Starting version 1.1.2, Marlin also introduced an auto-park feature. To enable this feature, comment out this line:

#define NOZZLE_PARK_FEATURE //Uncomment

# Pins_[BOARD NAME].h

Find the pins_ .h file corresponding to your board (RAMPS, Melzie, MinRambo, etc).

Uncomment this line:

#define FIL_RUNOUT_PIN XX //Replace XX with your digital pin input number

# Configuration_adv.h

Find the configuration.h file.


Between version 1.1.0 and version 1.1.2, the codebase was changed a bit. Please refer to the corresponding version below.

# Version 1.1.0-RC7

In configuration_adv.h, find and comment out this line:

#define FILAMENT_CHANGE_FEATURE //Uncommment
# Version 1.1.2

In configuration_adv.h, find and uncomment those line:

#define ADVANCED_PAUSE_FEATURE //Uncomment
#define HOME_BEFORE_FILAMENT_CHANGE //if you see this line, you can also uncomment

# Repetier Firmware


Make sure your firmware has the filament runout feature. You need minimally Repetier 0.92.9. If you are using an older version, contact your 3D printer manufacturer or update your firmware configuration manually.

# Configuration.h

In the configuration.h file, find these lines and replace [DIGITAL PIN INPUT] with your pin number.

#define JAM_ACTION 1

# RepRap Firmware

# Simple pause

# 1.18 and older

Settings > System Editor > config.g

M581 T1 E0 S0 C0
# 1.19 and newer

Settings > System Editor > config.g

M591 D0 P1 C[Your Pin] S1

See Duet M591 (opens new window) for more details.

# Custom macro trigger

Settings > System Editor > config.g

M581 T2 E0 S0 C0

Settings / System Editor / trigger2.g

Put any custom code you’d like to do once your extruder runs out of filament. Example:

M83 ; relative extruder moves
G1 E-10 F600 ; retract 10mm of filament
G91 ; relative positioning
G1 Z2 F360 ; lift Z by 2mm
G90 ; absolute positioning
G1 X00 Y00 F6000 ; go to X=10 Y=10

# Setup on a Raise3D printer


The Raise3D requires 1 Sentinel™ per extruder. Make sure each one has the primary cable. The daisy-chain cables aren’t working with the firmware configuration.

# Install the Sentinel™ in your printer

The Sentinel™ comes with 2 M3x10 screws. You can drill or tap holes where you want your Sentinel™ to be fixed.


Make sure the two Sentinel™ aren’t too far away from your main board. The primary cable is 1000mm in length.

The two Sentinels are placed close to each other. They are easy to access for filament change and they are close enough to the main circuit board.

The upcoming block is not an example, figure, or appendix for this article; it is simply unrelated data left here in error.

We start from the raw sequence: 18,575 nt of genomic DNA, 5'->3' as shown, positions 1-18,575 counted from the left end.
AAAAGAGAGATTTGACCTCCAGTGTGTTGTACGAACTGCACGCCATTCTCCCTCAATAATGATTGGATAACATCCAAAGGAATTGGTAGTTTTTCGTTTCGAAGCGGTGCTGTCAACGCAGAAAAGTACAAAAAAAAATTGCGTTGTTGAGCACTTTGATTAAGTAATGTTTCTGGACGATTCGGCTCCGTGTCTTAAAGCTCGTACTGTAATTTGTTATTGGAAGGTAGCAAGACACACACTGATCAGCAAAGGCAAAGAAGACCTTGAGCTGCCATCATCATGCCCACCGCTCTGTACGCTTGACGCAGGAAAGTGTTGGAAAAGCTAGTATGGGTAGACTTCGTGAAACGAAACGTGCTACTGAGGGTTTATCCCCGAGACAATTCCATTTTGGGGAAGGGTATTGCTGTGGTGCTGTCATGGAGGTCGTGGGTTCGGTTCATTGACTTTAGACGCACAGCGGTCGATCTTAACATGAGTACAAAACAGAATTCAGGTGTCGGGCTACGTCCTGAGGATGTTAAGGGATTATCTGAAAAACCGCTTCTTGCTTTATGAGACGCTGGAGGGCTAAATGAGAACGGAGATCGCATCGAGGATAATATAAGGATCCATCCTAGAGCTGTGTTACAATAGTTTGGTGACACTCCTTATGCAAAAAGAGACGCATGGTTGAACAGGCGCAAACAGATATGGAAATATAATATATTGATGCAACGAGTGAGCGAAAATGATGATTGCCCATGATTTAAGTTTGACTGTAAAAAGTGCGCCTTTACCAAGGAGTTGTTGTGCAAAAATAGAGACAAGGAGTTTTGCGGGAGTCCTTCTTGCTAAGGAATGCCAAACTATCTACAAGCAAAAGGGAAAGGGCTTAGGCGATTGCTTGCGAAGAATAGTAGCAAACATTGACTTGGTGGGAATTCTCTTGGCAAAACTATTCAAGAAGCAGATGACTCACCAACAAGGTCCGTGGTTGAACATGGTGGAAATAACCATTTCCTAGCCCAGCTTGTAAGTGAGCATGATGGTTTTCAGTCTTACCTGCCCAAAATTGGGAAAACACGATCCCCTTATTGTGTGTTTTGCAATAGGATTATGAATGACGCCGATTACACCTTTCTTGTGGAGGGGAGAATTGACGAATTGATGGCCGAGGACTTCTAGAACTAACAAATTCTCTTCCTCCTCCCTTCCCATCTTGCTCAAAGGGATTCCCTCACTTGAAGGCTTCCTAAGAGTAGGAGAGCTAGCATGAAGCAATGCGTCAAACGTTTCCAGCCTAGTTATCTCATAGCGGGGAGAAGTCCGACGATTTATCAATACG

Raise3D with two Sentinel

# Connect each Sentinel to your Rumba

# Connect your first Sentinel

Rumba Y Sentinel Connection

This Sentinel™ will be linked to your first extruder. Connect the 3 wires to Y+ pins from your Rumba.

Sentinel™ Cable Rumba Board
Red (+5V) Y+,+
Black (Ground) Y+,-
Blue (Signal) Y+,S

# Connect your second Sentinel™

Rumba Z Sentinel Connection

This Sentinel will be linked to your second extruder. Connect the 3 wires to Z+ pins from your Rumba.

Sentinel™ Cable Rumba Board
Red (+5V) Z+,+
Black (Ground) Z+,-
Blue (Signal) Z+,S

# Flash your firmware

Marlin 1.1.7 Raise3D Source Code (opens new window)

Marlin 1.1.7 Raise3D Compiled (opens new window)

Raise3D LCD updater (opens new window)

# Configure your firmware

# Slicer
  1. Go to your profile setting in your slicer

  2. Edit the start g-code

  3. Add the following line to activate the filament Sentinel™

    F0 S1 P1

    If you have a second extruder, also add the following code:

    F1 S1 P1
  1. Go to advanced settings
  2. Activate the filament monitor option

# Maintenance

# Cleaning your SENTINEL™

The sentinel™ clean your filament before it gets to your extruder and hotend. The filter should be checked every 1 kg to 10 kg, depending on your set-up.

  1. Loosen the bottom fitting

    Using a 10mm wrench, loosen the bottom fitting.

  2. Remove the filter

    Using a small tweezer, remove the filter from the housing.

  3. Clean the filter

    Remove the debrits and dusts that are stuck inside the filter. If the filter appears damaged, replace it with a new one.

  4. Install the filter

    Using a small tweezer, install the filter back in the housing.

  5. Tighten the bottom fitting

    Using a 10mm wrench, tighten the bottom fitting. Make sure the PTFE tubing does not compress the filter too much.

Last Updated: 5/1/2024, 4:29:37 PM